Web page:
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Shadows (GFCC Class, 27 Sep 18)

Shadows and Silhouettes (GFCC Class, 27 Sep 18)


The real difference between the two is which way your camera is pointed.   

Let me explain.  According to Wikipedia:

“A shadow is a dark area where light from a light source is blocked by an opaque object. It occupies all of the three-dimensional volume behind an object with light in front of it. 

The cross section of a shadow is a two-dimensional silhouette, or a reverse projection of the object blocking the light.”

Again, from Wikipedia, a silhouette is:

“A silhouette is the image represented as a solid shape of a single color, usually black, with its edges matching the outline of the subject. The interior of a silhouette is featureless, and the whole is typically presented on a light background, usually white, or none at all.”

We are flexible with this in photography.

“Many photographers use the technique of photographing [subjects] against the light, to achieve an image in silhouette. The background light might be natural, such as a cloudy or open sky, mist or fog, sunset or an open doorway (a technique known as contre-jour), or it might be contrived in a studio; see low-key lighting. Silhouetting requires that the exposure be adjusted so that there is no detail (underexposure) within the desired silhouette element, and overexposure for the background to render it bright…”

Note: You don’t always have to underexpose the desired silhouette element AND overexpose the background.

Now, for our purposes are are still going to call the image on the ground the “shadow”, while recognizing that it is the whole volume that is the shadow.  When you point the camera in the direction of the object that is blocked (even if the object is not visible), then it is a shadow.

When you point the camera at the object that is blocking the light, that is a silhouette.

With the shadow being the whole volume, then a three dimensional surface, such as cloud or fog, results in very interesting photos!

Or more simply, shooting where the light is blocked is shadow, shooting what the light is blocked by is silhouette.  Don’t get too tied up in the definitions.  There is a lot of room around the edges here, and what we really want are good photos, not definitions!

How to take Shadow Photos

There really isn’t too much difference from regular photograph.  Try to underexpose a little if the shadow isn’t dark enough.  You can select the shadow during post processing and darken it separately from the rest of the image if it isn’t dark enough. 

Usually you want a sharp edge to the shadow if you are defining a subject by it.  Part of how a shadow looks is because of what it is project onto.  Here is a smooth surface.

It is a much less distinct edge to the shadow if the surface is rough or not flat.  Towels, fabric, vegetation, sand, any kind of texture will affect the way the shadow looks. 

You can use shadows to tell a story.

You can tell these people are excited about something.  This was on a boat out whale watching in Hawaii.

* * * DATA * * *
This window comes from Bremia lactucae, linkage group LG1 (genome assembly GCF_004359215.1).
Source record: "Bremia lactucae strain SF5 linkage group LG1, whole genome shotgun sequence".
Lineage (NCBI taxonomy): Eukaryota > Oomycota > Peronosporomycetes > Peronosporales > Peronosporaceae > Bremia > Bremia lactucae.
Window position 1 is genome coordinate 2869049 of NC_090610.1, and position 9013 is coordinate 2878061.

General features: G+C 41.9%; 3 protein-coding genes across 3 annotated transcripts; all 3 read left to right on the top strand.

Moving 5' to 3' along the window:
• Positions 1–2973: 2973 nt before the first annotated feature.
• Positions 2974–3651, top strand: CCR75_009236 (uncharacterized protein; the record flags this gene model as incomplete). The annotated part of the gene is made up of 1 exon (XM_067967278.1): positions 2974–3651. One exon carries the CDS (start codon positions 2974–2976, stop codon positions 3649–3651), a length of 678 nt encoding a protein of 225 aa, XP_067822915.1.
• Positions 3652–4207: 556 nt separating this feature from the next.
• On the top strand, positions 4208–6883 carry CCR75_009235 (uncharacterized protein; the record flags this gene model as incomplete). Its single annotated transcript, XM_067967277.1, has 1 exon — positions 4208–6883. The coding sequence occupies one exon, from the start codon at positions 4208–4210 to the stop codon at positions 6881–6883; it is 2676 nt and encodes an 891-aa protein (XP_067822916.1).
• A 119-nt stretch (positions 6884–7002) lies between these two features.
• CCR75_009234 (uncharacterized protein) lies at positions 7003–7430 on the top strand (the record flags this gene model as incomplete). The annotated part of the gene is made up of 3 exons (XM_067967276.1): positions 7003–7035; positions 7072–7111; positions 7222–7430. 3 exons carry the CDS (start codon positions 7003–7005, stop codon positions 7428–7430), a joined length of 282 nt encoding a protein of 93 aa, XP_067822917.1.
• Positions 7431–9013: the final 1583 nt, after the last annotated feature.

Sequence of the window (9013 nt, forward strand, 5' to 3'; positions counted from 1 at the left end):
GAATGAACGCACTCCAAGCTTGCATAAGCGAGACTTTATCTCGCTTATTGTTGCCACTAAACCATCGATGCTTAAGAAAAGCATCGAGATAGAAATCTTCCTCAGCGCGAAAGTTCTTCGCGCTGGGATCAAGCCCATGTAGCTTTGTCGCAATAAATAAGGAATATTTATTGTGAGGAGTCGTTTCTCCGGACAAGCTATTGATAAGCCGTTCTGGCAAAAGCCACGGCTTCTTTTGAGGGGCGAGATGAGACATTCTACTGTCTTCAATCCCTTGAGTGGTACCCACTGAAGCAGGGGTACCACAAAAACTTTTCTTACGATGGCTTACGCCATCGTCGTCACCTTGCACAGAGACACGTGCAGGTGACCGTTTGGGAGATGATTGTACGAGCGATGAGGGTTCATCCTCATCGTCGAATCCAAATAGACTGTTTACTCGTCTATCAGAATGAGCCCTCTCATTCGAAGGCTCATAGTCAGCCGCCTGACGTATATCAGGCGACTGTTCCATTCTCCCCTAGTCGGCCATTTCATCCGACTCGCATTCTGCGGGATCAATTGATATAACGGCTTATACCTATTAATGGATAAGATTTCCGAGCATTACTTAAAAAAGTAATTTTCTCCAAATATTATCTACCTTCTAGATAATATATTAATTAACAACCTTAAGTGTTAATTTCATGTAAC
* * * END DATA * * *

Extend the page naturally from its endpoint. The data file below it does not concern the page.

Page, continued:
I am not sure what the story being told here is other than “I’ve got a new lens!”

You can see here in the sand in the shadow gives it a little different look.

As you can see from this photo too, early and late in the day can be the best times for shadows.  They are very long and prominent.

If you have more than one light source you will get multiple shados that can be interesting.

The shadows on a white surface can be theater if you watch them, always changing!

But be careful…these aren’t shadows but terribly under exposed birds…

If the shadow is a bit too light, you can, as mentioned before, select it and darken it, or you can sometimes darken the whole photo a bit with the levels control.

This can also enrich the colors some.

A selfie shadow by moonlight…a 30 second exposure.

Just because the subject is in the photo doesn’t mean we must accept it all…


Then we have grand shadowscapes, like this these near sunset at the Grand Canyon.

Another aspect of shadows is how they affect the look of surfaces, like faces.

And of course that can rapidly get into studio and portrait work

and that is beyond this class!

We use shadows to enhance and add texture to natural settings.  Time of day and the weather can be very important to this.

And sometimes we just find a good set of shadows waiting for us.

Of course, we can use shadows to set a mood, too.

Then you run into something like this.

Which leads into using a scrim, or an old fence in this case.

And then you want to do something more exciting…

Or even:

Some of this is part of a style know as film-noire, and was used heavily in old gangster movies and such from the 30’s and 40’s.

Always dark and brooding.

Almost always in black and white.

Lots of shadows and silhouettes.

While I won’t go into how to light all those film sets, how did they get this?  It is actually very simple.

You place the subject against the backdrop, then set up a light with a “scrim” like this one to cast the desired shadow.  I won’t get into “snoots” and “barn doors” here.  A scrim can be almost anything, it doesn’t have to be blinds like this.  These previous photos were made with scrims on a light source.

Anyway, that is most of the shadow section.  Just remember to have fun and experiment.

Shadows and silhouettes are important in almost all kinds of photography.  I have given Robyn copies of this presentation as .pdf files, one on shadows and one on silhouettes.  Bring a thumb drive or ask her to email it to you if you’d like to review it again.

You can get more information by searching on “Shadow Photography” and “Silhouette Photography” in your favorite search engine such as Bing or Google, or on YouTube.

All images copyright the Curtis L. Barrow or are public domain or free for noncommercial use.